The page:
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Creationism takes less faith

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posted on Sep, 5 2013 @ 07:28 PM
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Lets start off by saying that the accepted theory for the origins of the universe, as far as I know of, is the Big Bang Theory. Now according to what I understand,at the beginning there was no space, time,laws of nature, or matter. Meaning there was absolutely nothing. I posted a short video of atheist Lawrence Krauss explaining what Nothing actually is.


And I would like to address that the nothing the Bible describes isn't the one involving space, nor do I understand why Krauss thinks it does..... It describes the nothing that was before space, because the Bible says "in the beginning..." meaning before(although before loses its meaning because there is no time) all that we know of existed including space?

The laws of physics do not exist, and cannot exist outside the realm of space, time, and matter....the laws explain how the natural world works. There was no natural world there was nothing for them to explain, they do not exist yet. Within the first plank-time (1 second times 10^-43) the four fundamental laws of nature fall into play. These four laws did not cause the big bang they are its product. These laws came into existence literally from nothing(last flavor from ole Krauss.) The massive amount of energy that caused the explosion that brought these laws into existence in unimaginable amount of time was not caused by any law of nature simply because they came into being after the explosion. Nothing caused this explosion. So in order to say the universe didn't have a Creator, you must BELIEVE(using faith) that we are here by chance and that the universe created you. Now, if we were to revert back in time have another big bang guess what chances of you existing are pretty slim, and according to the video above the laws of physics themselves might even change. So you take it on faith that the world is as it is because of random chance. Theist take it on faith that it wasn't random chance but the plan of a Designer.

I would also like to note that many Atheist claim a mass of energy outside our understanding of time is what caused the Big Bang...Oh so its outside this realm of existence and has the ability to create an entirely new dimension, and does so randomly, and we got lucky and landed the star dust that created us landed in the right place? Well that takes a lot more faith than saying something with intelligence put that course of action into existence and that is why we exist. You are assuming that their is no intelligent life outside this realm of existence, but yet you can assume that their was energy outside this realm of existence...if it was just a mass of energy(Spirit) could it not have a will?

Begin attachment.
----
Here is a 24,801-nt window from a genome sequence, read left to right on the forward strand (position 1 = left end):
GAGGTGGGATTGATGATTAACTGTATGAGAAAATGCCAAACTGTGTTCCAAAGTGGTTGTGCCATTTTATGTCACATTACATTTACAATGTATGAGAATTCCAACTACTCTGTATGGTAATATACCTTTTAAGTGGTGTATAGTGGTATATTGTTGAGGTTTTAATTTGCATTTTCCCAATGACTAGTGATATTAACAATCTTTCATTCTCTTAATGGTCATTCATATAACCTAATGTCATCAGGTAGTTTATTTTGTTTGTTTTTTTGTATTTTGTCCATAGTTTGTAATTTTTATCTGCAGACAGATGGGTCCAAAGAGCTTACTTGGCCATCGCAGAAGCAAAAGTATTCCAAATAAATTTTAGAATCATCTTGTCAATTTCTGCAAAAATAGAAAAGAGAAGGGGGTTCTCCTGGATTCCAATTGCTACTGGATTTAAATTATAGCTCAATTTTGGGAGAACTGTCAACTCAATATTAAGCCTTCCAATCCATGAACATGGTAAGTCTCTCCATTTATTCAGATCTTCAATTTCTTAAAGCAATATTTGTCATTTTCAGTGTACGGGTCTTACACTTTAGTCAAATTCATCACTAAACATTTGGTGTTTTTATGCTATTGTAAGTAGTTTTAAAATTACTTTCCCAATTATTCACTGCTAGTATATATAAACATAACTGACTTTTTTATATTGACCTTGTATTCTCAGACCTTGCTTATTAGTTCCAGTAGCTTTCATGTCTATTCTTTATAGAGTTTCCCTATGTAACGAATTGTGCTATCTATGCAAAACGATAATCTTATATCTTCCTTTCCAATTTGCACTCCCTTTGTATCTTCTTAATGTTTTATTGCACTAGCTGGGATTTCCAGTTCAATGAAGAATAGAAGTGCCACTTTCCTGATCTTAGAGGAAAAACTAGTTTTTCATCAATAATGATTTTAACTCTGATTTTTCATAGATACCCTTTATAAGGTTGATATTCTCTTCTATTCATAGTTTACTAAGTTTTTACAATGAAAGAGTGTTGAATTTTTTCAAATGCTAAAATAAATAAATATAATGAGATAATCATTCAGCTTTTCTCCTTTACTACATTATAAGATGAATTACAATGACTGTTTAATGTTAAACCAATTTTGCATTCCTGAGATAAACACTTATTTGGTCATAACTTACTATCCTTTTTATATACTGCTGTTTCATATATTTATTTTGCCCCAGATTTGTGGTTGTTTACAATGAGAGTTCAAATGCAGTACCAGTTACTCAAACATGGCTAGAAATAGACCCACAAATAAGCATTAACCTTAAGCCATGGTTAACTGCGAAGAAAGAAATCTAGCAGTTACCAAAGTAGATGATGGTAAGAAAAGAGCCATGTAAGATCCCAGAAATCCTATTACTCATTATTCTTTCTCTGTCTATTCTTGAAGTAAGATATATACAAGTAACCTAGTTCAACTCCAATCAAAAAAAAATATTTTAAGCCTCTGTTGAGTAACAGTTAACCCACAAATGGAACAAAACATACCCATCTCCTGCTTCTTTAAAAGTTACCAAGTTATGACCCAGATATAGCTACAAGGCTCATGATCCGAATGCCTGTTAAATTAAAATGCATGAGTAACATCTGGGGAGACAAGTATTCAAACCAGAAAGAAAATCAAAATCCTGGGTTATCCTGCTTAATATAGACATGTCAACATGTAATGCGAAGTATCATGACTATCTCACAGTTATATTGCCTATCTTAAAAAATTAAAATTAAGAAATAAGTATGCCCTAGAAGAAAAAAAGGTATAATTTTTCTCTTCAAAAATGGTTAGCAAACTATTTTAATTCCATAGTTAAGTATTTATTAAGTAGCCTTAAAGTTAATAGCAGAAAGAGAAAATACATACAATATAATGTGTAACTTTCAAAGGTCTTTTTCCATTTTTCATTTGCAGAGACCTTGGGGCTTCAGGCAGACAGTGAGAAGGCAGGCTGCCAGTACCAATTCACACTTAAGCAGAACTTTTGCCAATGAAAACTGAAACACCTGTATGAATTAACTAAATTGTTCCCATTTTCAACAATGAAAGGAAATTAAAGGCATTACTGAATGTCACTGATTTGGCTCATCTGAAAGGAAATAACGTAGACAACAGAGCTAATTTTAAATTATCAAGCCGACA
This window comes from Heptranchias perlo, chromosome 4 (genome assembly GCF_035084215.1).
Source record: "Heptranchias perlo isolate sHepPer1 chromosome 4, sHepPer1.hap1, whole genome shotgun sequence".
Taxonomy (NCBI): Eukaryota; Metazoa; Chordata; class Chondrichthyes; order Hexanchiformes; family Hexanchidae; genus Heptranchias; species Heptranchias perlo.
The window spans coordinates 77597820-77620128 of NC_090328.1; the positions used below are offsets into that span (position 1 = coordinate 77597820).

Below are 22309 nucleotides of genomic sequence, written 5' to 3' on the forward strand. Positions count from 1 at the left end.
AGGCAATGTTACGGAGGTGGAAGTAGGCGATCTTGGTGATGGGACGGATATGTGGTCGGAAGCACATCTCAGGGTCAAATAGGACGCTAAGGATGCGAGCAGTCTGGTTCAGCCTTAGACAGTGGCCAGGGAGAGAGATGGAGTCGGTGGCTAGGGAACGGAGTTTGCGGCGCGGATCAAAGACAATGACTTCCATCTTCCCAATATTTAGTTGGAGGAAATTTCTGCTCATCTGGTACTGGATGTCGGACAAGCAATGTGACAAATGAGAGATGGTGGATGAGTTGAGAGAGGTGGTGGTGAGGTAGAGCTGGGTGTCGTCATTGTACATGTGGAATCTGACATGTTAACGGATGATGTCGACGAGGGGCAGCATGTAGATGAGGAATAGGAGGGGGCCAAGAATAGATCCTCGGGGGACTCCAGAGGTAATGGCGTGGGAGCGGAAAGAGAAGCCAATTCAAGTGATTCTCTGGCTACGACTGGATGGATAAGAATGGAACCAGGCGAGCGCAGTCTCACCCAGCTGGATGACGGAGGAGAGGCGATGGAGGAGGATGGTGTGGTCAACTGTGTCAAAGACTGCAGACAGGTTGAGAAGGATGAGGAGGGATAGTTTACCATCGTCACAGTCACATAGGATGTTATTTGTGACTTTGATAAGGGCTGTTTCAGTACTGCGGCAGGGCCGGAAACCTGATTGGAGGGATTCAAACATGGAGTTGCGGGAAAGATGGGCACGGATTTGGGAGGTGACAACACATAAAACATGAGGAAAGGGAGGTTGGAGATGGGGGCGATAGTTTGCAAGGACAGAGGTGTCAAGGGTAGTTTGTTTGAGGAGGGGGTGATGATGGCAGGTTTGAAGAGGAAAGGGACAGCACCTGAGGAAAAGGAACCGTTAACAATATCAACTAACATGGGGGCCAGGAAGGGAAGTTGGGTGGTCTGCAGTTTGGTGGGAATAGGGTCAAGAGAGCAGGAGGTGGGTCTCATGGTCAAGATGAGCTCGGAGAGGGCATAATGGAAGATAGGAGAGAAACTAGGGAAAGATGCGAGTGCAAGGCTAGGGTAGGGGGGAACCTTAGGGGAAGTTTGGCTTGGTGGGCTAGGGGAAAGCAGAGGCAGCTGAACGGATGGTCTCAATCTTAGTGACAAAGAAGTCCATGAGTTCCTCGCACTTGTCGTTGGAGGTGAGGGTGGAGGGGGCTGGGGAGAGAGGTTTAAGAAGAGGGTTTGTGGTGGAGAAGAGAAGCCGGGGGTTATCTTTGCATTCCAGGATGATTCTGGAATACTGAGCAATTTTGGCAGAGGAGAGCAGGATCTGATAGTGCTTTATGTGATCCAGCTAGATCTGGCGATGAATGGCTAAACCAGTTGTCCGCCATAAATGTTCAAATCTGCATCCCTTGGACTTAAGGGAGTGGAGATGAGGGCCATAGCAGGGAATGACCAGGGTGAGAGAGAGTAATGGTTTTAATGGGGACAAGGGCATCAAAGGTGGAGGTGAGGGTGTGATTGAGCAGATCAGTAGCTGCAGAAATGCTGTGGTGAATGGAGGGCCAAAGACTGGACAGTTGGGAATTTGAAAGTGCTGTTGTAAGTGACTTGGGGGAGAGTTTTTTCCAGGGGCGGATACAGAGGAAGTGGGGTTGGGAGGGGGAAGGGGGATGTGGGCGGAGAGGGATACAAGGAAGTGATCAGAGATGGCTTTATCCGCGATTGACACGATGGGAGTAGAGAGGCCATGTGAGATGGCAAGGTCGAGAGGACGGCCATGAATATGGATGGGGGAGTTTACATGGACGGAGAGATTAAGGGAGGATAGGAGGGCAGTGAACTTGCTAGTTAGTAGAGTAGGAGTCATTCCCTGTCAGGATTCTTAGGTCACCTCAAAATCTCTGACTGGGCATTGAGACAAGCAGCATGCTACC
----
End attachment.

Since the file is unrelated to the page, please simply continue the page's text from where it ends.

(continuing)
I would like to also add that I only argue from a Christian stand point.
edit on 5-9-2013 by ServantOfTheLamb because: (no reason given)
edit on 5-9-2013 by ServantOfTheLamb because: (no reason given)
edit on 5-9-2013 by ServantOfTheLamb because: (no reason given)




posted on Sep, 5 2013 @ 08:04 PM
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I say "I don't know" to the question of universal origin.

But I trust that those with the relevant qualifications who are specialised and who have, in many cases, spent their entire careers studying these things actually do know what they are talking about. I don't take it on faith, but I do trust them - different concept.

And they tell us, that at present the big bang is the model that best fits the available evidence. I don't profess to know that for certain that it was - but I do say "I trust these guys".

Like any trust, we all apply a level of certainty or uncertainty to it. If I am hearing a theory on the origin of the universe from an ice-cream vendor, then I do not apply a high level of trust to it. If I am hearing it from a cosmologist or an astrophysicist, I am likely to take what they say more seriously, because I recognise they are a specialist in their field and are likely to know a thing or two about their subject.

No matter how much I may trust what they say, that does not mean (no matter how you contort it) that I take it on faith to be true.

Capiche?



posted on Sep, 5 2013 @ 08:15 PM
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reply to post by ServantOfTheLamb